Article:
Nothing is Quite What it Seems

Excellent example of In Our Time yesterday. A discussion on “The Arabian Nights“; not an earth shatteringly significant subject you might think, and you might be right about the subject, though (like the programme makers it seems) I had expected some material I could link to “Anecdote” and the power of story telling – is there a more archetypical example ? But, the process of analyzing it academically and culturally was the real subject – the meta-subject of the show – and shows how little we really know. Melvyn Bragg’s own post-programme notes summarise that beautifully.

The programme this morning ought, on the surface, to have been a swish ride to the new worlds which percolated into Europe in the Middle Ages – Chaucer, Boccaccio – and then came in full flood with the translation of the 1001 Arabian Nights.

Instead what we ran into, I thought, was a most interesting example of scholarship. The fact seems to be (fact is a tough word in this context) that the origins of The Arabian Nights are genuinely obscure. Did they start in India?  What influence did Persia have  on them?  Did the Mamelukes take over?  What about other tales, nothing to do with The Arabian Nights, that were added?  Was the Scheherazade an authoring or a holding operation?

Gerard van Gelder was impish and wonderfully scholarly about this. -He seems to be a man who, apart from his great authority in the area, adores to surf among the footnotes.  This is indisputably charming, but when you are trying to push through a structure which seems to make sense on the page, it is a little tense.  His darting hither and yon meant that at one stage I thought we’d reached the end of the programme before we were halfway through!  On the other hand, his contribution was delightful.  He seems to me to be an academic totally untarnished by the media.  He doesn’t listen to anything that talks on the radio, he told me.  Music on Radio 3 is about the limit.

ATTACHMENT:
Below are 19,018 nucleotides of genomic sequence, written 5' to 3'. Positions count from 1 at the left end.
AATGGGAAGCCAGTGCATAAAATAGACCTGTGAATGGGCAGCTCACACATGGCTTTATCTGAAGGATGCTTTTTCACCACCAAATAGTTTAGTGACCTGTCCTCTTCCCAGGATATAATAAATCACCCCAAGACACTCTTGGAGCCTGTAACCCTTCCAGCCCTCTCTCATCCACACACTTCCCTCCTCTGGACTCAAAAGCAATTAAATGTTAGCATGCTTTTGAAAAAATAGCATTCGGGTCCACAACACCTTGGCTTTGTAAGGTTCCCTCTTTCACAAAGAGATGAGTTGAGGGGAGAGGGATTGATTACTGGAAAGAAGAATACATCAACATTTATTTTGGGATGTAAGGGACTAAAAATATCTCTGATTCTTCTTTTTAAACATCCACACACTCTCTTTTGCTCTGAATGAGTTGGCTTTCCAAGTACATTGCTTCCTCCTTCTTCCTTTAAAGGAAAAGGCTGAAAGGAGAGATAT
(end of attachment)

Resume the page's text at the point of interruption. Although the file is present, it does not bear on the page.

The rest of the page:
We had with us Robert Irwin, who is acknowledged as a world authority on The Arabian Nights which he demonstrated with an opening that was so masterly that I thought we were in for a fistful of gold medals.  We nearly were but the bug was the origin.  Ideas that I had garnered from the notes seemed too blunt an instrument from time to time.  We were in an area of nuance, speculation, counter-intuitiveness, all the delights of high scholarship.  Marina Warner sailed majestically to the rescue with her clarity and concluded for us, with perfect timing, on the story she liked best. It did feel a bit like a magic carpet trip.

Listening to vanGelder’s thought processes “surfing through the footnotes” as Melvyn put it, put me in mind of a previous quote about digression and the power of the discursive mind …. which I can’t quite place at the moment.

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